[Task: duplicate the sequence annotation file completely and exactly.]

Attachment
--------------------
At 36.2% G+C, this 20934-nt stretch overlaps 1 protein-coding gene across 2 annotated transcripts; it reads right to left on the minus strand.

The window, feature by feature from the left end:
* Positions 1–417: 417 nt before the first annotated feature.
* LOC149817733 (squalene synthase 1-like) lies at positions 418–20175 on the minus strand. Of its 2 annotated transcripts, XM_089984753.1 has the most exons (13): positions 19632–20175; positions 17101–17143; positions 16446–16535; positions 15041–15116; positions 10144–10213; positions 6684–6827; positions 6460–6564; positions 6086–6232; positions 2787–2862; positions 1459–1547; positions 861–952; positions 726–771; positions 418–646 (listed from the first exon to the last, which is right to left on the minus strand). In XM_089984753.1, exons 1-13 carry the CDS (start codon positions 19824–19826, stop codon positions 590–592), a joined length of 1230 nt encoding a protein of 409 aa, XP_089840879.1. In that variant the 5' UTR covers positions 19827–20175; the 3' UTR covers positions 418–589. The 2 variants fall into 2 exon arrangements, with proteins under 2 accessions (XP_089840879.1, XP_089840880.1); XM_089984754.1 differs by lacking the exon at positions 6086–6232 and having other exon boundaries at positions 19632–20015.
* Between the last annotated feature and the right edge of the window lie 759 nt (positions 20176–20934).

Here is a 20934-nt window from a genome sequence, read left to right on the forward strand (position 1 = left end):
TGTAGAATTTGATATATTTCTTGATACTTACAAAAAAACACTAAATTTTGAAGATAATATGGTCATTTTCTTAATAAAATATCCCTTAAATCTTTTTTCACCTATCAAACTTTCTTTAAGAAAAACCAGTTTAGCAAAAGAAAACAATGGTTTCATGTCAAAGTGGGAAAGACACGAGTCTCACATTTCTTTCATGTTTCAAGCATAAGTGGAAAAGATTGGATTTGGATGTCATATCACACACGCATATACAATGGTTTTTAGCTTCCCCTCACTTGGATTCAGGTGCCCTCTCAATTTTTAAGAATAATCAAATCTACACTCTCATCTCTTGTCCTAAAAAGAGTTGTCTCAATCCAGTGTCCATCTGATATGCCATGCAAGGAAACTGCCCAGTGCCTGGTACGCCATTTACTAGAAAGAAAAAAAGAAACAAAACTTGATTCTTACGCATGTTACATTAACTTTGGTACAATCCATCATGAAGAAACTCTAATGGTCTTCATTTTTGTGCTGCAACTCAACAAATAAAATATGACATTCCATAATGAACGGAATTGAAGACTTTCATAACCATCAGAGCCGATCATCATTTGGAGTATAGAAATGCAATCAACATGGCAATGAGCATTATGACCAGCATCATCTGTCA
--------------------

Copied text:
At 36.2% G+C, this 20934-nt stretch overlaps 1 protein-coding gene across 2 annotated transcripts; it reads right to left on the minus strand.

The window, feature by feature from the left end:
* Positions 1–417: 417 nt before the first annotated feature.
* LOC149817733 (squalene synthase 1-like) lies at positions 418–20175 on the minus strand. Of its 2 annotated transcripts, XM_089984753.1 has the most exons (13): positions 19632–20175; positions 17101–17143; positions 16446–16535; positions 15041–15116; positions 10144–10213; positions 6684–6827; positions 6460–6564; positions 6086–6232; positions 2787–2862; positions 1459–1547; positions 861–952; positions 726–771; positions 418–646 (listed from the first exon to the last, which is right to left on the minus strand). In XM_089984753.1, exons 1-13 carry the CDS (start codon positions 19824–19826, stop codon positions 590–592), a joined length of 1230 nt encoding a protein of 409 aa, XP_089840879.1. In that variant the 5' UTR covers positions 19827–20175; the 3' UTR covers positions 418–589. The 2 variants fall into 2 exon arrangements, with proteins under 2 accessions (XP_089840879.1, XP_089840880.1); XM_089984754.1 differs by lacking the exon at positions 6086–6232 and having other exon boundaries at positions 19632–20015.
* Between the last annotated feature and the right edge of the window lie 759 nt (positions 20176–20934).

Here is a 20934-nt window from a genome sequence, read left to right on the forward strand (position 1 = left end):
TGTAGAATTTGATATATTTCTTGATACTTACAAAAAAACACTAAATTTTGAAGATAATATGGTCATTTTCTTAATAAAATATCCCTTAAATCTTTTTTCACCTATCAAACTTTCTTTAAGAAAAACCAGTTTAGCAAAAGAAAACAATGGTTTCATGTCAAAGTGGGAAAGACACGAGTCTCACATTTCTTTCATGTTTCAAGCATAAGTGGAAAAGATTGGATTTGGATGTCATATCACACACGCATATACAATGGTTTTTAGCTTCCCCTCACTTGGATTCAGGTGCCCTCTCAATTTTTAAGAATAATCAAATCTACACTCTCATCTCTTGTCCTAAAAAGAGTTGTCTCAATCCAGTGTCCATCTGATATGCCATGCAAGGAAACTGCCCAGTGCCTGGTACGCCATTTACTAGAAAGAAAAAAAGAAACAAAACTTGATTCTTACGCATGTTACATTAACTTTGGTACAATCCATCATGAAGAAACTCTAATGGTCTTCATTTTTGTGCTGCAACTCAACAAATAAAATATGACATTCCATAATGAACGGAATTGAAGACTTTCATAACCATCAGAGCCGATCATCATTTGGAGTATAGAAATGCAATCAACATGGCAATGAGCATTATGACCAGCATCATCTGTCA